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Tuesday, May 29, 2012
In the past it was called "Home Making." You can still see "Homemaker" listed in obituaries as a woman's "occupation." When I was a young bride and mother some of my friends wanted to get jobs outside of their homes. They wanted to put their babies in day care and earn their own money separate from their husbands' income. Some of them liked the feeling of being productive and having a set schedule. Others didn't want to feel like a servant in their own home. I had a lot of mixed feelings about it. I didn't mind being called a Housewife. At the time there were still plenty of women choosing that occupation. I couldn't get past the idea of planning to give birth to a child then six weeks later handing it over to someone else to care for eight hours a day. I felt that I was the best person to take care of my baby. I knew that the extra income would help but back then women were not paid as much a men for doing the same job. I did the math and couldn't reconcile giving most of what I earned to a day care. Some women were forced to work to support their families and I certainly understood that situation. Home making began to be a dirty word after a while and I was usually confronted by a nicely dressed working woman who asked "what do you do...what are you into....what are your interests outside of your home and baby?" I envied their independence and their expensive handbags. I saw them driving around town in nice cars. I also knew some of their husbands were not happy about their wives working outside of their homes. One woman arrived home to find that her husband had pulled up stakes and hauled away their mobile home along with their two young daughters to an undisclosed location. She had applied for a forklift job that the company never hired women to do. She had cut off her beautiful, long red hair to look more professional. I heard that her husband was furious over that too. I never found out what happened to my friend. I hope her life straightened out. Home keeping is important no matter who does it. If you have a "magic underwear drawer or a magic refrigerator" thank the person taking care of your home. There are a million things involved in keeping a home and so many of those get overlooked by the person who doesn't have the responsibility. Most of us have seen photos or watched TV shows about compulsive hoarders. Somewhere along the line the person responsible for keeping the home had a mental breakdown, usually from a loss of some kind. Keeping things clean and in order is important to the health and well being of everyone who lives in the home. Say "thank you" every once in a while to the person or persons who keep your home functioning and comfortable. It is a true art and an act of love.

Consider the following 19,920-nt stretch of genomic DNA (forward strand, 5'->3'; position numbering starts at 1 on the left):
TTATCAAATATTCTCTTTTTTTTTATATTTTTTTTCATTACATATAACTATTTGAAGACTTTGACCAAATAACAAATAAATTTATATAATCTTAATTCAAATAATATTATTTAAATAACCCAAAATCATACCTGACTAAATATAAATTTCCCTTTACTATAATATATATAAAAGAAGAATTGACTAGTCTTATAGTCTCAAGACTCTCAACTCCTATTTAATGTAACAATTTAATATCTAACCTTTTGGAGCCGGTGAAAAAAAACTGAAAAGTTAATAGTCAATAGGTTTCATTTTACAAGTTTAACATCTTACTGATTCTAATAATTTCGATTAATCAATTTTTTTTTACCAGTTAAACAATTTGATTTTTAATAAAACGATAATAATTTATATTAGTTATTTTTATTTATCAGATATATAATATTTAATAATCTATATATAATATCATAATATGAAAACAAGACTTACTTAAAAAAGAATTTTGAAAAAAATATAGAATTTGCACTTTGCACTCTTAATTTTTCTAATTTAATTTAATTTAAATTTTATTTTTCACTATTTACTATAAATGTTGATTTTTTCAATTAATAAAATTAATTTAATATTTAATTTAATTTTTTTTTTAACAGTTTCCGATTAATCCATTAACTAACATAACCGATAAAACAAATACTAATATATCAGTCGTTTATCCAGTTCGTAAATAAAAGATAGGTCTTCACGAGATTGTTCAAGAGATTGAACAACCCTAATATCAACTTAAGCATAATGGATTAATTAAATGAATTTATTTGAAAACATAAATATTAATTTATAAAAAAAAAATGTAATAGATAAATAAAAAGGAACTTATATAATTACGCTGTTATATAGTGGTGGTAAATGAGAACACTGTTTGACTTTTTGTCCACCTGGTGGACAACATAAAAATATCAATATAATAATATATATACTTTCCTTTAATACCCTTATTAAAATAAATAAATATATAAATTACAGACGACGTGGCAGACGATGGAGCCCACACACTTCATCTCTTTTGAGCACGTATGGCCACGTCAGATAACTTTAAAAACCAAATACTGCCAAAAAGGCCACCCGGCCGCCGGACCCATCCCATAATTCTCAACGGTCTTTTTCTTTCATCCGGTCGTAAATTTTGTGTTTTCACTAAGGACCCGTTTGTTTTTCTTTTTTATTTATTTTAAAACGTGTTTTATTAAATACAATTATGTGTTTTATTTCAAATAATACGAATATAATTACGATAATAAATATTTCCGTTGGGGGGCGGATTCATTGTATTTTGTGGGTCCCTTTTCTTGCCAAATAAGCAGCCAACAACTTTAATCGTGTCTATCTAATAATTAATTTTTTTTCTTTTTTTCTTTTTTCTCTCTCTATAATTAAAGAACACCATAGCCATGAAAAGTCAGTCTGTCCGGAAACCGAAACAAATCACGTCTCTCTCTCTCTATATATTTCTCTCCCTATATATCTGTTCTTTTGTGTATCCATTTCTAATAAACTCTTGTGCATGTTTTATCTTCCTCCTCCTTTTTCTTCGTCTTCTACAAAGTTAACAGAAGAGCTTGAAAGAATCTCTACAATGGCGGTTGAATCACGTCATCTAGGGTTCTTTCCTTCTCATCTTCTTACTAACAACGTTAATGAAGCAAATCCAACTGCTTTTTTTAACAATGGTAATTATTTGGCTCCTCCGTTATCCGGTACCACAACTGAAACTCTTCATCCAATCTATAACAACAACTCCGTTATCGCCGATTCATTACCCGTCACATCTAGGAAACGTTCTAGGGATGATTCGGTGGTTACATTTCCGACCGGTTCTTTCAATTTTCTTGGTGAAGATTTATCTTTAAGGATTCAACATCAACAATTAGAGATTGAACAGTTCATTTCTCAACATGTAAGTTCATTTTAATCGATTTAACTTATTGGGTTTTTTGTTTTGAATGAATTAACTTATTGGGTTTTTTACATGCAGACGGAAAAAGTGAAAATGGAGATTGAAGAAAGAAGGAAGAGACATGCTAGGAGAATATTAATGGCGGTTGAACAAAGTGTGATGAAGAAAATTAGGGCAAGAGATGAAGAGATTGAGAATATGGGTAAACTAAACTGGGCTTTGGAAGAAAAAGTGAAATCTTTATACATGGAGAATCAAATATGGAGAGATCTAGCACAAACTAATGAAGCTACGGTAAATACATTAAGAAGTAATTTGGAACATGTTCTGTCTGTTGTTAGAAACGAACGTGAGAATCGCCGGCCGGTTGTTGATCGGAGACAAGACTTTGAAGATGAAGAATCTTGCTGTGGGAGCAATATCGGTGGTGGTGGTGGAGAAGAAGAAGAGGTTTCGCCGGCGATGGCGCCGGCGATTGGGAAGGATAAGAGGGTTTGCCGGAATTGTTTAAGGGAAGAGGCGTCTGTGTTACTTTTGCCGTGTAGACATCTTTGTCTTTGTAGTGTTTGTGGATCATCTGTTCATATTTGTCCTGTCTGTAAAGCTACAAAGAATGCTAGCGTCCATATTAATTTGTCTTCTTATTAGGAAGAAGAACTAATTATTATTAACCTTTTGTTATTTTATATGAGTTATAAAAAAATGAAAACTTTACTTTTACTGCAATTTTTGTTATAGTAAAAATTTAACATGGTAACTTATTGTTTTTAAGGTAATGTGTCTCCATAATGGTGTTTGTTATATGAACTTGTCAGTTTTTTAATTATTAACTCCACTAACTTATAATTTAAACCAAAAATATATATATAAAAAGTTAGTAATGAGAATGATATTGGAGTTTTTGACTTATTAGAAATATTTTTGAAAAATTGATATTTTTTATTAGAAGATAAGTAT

"Do you know how hard it is to make a home?... That's something that a woman does from inside herself. You do it in the face of all sorts of opposition. Husbands are very appreciative when it works out well. But they're not that anxious to help. It's understandable. They don't know how."
SAMUEL R. DELANY, Dhalgren
"Good food and a warm kitchen are what make a house a home."